- Standard carburetors are perfect for riders that want their engines up and running smoothly. While they may not be able to unlock huge speeds, they’re more than capable of getting you where you need to go with ease. They require little to no tuning and can be used with most any high-performance parts, including high torque cylinder heads and torque-boosting exhaust systems.
- High performance carburetors are for the mechanically inclined who want some more power out of their bike engine. This is possible by fine-tuning these carburetors to work with the high-performance parts you may have. Even with stock components, these carburetors can give you an extra boost of top end speed and bottom end pull with a little bit of tuning.
- Racing carburetors are for the hardcore mechanics out there that want to supercharge their engines. With a super lean fuel mixture and all the tuning capabilities you can think of, these carburetors are made for mechanics that already have a highly tuned racing engine and need the carb to unlock its true potential as a racing machine.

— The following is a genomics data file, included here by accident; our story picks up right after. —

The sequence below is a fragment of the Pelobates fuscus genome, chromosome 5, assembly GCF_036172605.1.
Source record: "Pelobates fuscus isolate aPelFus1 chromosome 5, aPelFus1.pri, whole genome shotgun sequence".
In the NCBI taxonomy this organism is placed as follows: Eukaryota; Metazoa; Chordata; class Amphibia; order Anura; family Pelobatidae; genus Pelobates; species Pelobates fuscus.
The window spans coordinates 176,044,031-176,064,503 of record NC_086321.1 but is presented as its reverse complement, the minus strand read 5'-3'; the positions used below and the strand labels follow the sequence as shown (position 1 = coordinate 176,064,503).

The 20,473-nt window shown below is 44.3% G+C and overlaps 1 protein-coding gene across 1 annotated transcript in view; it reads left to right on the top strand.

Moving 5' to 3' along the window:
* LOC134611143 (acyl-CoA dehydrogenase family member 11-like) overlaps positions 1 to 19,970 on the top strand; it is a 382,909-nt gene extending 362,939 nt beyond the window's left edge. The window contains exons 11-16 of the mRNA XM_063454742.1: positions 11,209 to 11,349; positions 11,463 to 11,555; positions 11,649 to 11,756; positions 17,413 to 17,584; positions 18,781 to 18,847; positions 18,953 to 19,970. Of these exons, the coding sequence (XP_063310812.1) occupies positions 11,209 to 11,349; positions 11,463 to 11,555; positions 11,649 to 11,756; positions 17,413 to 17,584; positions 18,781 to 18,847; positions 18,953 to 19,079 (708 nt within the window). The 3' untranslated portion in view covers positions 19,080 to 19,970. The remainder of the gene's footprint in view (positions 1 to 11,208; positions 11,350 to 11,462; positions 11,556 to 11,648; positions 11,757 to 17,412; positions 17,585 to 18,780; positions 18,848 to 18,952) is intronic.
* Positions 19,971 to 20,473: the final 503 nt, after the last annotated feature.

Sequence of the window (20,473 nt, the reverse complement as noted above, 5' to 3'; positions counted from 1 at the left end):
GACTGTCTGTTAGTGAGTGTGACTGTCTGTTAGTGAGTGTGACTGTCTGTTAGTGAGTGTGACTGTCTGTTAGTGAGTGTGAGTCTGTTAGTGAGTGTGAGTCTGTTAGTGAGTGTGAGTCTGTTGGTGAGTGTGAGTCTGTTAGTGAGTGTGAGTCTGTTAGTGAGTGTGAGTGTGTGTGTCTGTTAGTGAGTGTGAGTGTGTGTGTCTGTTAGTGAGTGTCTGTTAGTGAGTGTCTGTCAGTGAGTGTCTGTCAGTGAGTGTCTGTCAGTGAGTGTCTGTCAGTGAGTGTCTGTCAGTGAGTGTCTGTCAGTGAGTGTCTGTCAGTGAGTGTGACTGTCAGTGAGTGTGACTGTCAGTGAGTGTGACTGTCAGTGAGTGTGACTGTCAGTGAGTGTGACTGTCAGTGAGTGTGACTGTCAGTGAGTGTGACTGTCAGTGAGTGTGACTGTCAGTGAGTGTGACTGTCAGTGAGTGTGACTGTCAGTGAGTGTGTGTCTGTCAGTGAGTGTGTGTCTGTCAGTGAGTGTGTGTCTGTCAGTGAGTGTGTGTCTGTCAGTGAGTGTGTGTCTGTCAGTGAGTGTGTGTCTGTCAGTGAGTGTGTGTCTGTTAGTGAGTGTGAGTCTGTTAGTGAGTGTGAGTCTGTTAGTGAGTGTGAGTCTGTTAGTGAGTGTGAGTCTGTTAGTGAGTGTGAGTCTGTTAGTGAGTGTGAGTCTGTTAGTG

What the Experts are Riding With
Still not sure what carburetor to go with?
Picking the best carburetor for your motorized bike can be a daunting experience. Even with all the knowledge you have about carburetors and what’s best for various bike engines, it can still be hard pulling the trigger on a carburetor for your motorized bike.
That’s why we asked expert 2-stroke and 4-stroke motorized bike riders what they’re running on their motorized bikes. We tested out their carbs and now present you with the 5 best carburetors for bicycle engines.
Best Upgrade for Stock 2-Stroke Carburetors: 2-Stroke Speed Carburetor
If you’re running a stock 2-stroke engine like the 66/80cc BBR Tuning Angle Fire Bicycle Engine Kit, upgrading to the 2-Stroke Speed Carburetor will pick the performance up on your engine. This carb will give you a boost of top end speed with a hint of bottom end torque.